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Weaving Dreams

November 03, 2019 - Sunday 7:11 PM by MDM

Article Banner Image Dream weaving is an art form that creates handmade products by choosing and pulling thread. It uses strings from native abaca trees in Polomolok.

Dream Weaving is an art form that creates handmade products by choosing and pulling thread. It uses strings from native abaca trees in Polomolok. The strings are often dyed black and red and woven into mesmerizing patterns.

These patterns come from the weaver’s dreams.

Fu Ya Bing, who is 105 years old, is the oldest living master weaver of Tabih, the traditional Blaan fabric made from abaca. Known in Barangay Landan, Polomolok, South Cotabato for her incredible skill in weaving, it takes her three months to finish a piece of cloth, especially malong or banig, using fresh abaca fiber.

VIVID THREADS. Colorful abaca fibers dyed in white, red, green, and blue colors.

Two of her most prized tabih are considered masterpieces, with one on display at the National Museum. Now a master of the craft at 104 years old, she says weaving is her happiness because it is what she has always been called to do.

When she was still able, she taught at a school of living traditions in her village, furthering the craft of dream weaving among the younger generation.


TANGIBLE MEMORIES. Photos of Fu Ya Bing’s family and students posted on the wall of her school in Polomok, South Cotabato.

For all her years in honing her skill and imparting knowledge to younger generations of Blaan weavers, she was awarded the Gawad sa Manlilikha ng Bayan by the National Commission for Culture and the Arts (NCCA)  in 2016.

Fu Ya Bing’s woven fabric artwork represents the tradition of weaving that is engraved in their culture – a skill that is passed down from generation to generation.


COZY SCHOOL. Myrna weaves her designs inside the cozy school of Fu Ya Bing which is made of bamboo trees and amacan in Polomok, South Cotabato.

One of her students is 44-year-old Myrna Sarino, a manicurist. Myrna never thought of weaving as her work until she saw Fu Ya Bing’s works. Inspired and curious, she came under Fu Ya Bing’s wings at the age of 18, and it was then that she realized that she had the potential for weaving. What started as mere curiosity turned into a full-time job for her.


EMOTIONAL. Fu Ya Bing gets emotional as she narrates her struggles and triumphs in weaving.

Weaving was difficult at first, but after a while she got used to it. With the guidance of Fu Ya Bing, she managed to develop her own style. Soon she was going to different places representing her tribe with her woven products. She has also visited other countries to represent her tribe's work and promote its beauty through weaving.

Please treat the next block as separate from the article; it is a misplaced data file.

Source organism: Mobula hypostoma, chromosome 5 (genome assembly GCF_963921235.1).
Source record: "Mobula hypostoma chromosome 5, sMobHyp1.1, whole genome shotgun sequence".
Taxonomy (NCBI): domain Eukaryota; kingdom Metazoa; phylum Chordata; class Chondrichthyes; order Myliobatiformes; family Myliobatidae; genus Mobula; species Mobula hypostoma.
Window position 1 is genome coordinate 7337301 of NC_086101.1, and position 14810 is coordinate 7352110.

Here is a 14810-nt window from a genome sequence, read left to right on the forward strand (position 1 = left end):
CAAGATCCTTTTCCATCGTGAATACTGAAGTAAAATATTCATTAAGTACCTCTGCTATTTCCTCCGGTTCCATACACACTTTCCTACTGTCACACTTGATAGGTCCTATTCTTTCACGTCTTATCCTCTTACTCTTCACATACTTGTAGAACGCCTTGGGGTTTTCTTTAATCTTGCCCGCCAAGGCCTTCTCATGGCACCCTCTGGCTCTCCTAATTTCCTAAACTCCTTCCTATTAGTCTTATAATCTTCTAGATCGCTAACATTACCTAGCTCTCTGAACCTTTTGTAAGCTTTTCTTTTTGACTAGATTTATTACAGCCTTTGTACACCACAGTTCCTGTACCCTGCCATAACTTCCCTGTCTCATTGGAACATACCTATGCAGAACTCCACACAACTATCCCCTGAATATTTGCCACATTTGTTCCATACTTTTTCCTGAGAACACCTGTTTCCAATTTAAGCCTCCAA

Undergoing training from Fu Ya Bing has been a privilege for Myrna. For her, Fu Ya Bing’s teachings have been a source of strength in overcoming her doubts and fears.

It hasn’t been easy for Myrna, however. While she is definitely talented and skilled, the money she earns from weaving has hardly been enough to support her four children.


HOSPITABLE. Fu Ya Bing poses for the camera with a visitor inside her weaving school in Polomolok, South Cotabato.

She was on the verge of giving up one day when a customer liked one of her works and bought it. When the buyer asked Myrna how she could make such intricate designs, she answered that they came from her dreams. The vision reveals a design only the weaver can fashion. She then wakes up and begins weaving her dreams into reality. Myrna works on the fabric until after over one-and-a-half months she produces a beautiful malong that has fantastic colors on it.

Learning of her struggles to support her family through weaving, the buyer encouraged Myrna to continue weaving. “Don't stop weaving because of the low income. You never know what lies ahead if you keep going,” Myrna quoted the buyer as saying.


VERSATILE. Aside from tube skirts or “malong”, the woven fabrics can also be used for making traditional Manobo clothes such as these ones. Fu Ya Bing and Myrna sell these garments from P 500 to P 1,000 depending on the size and style.

Today Myrna continues to work as a manicurist for additional income. Despite the tiresome work, she manages to juggle both jobs and handles both in stride. Throughout the struggles that she has faced, she continues to pull herself up. What she gained from her career as a weaver was not money but priceless experience and memories. For her, opportunities are not to be wasted. 

"Dili nako basta basta ma biyaan ang mapatulen kay napamahal na siya saakoa. Dahil pud ani mas nakita nako akong sarili kung unsa pa akong kaya," she said. 

(I cannot give up the things that I love because they have taught me that I can do more.)

STURDY. Abaca fibers are one of the raw materials used in weaving. Fu Ya Bing sources these sturdy threads in Polomok, South Cotabato.

Myrna can produce different varieties of fabrics like malong and shawls, depending on the orders requested by customers. She can produce a malong in three months and other fabrics in two months. As of now, her plans are to continue weaving and making a living out of it. She hopes to inspire her children to inherit the gift of weaving dreams into reality.


WOVEN MALONG. Myrna’s woven tube skirts which are locally known as “malong” showcasing different intricate patterns. She sells these beautiful fabrics for P1,000 per one meter.

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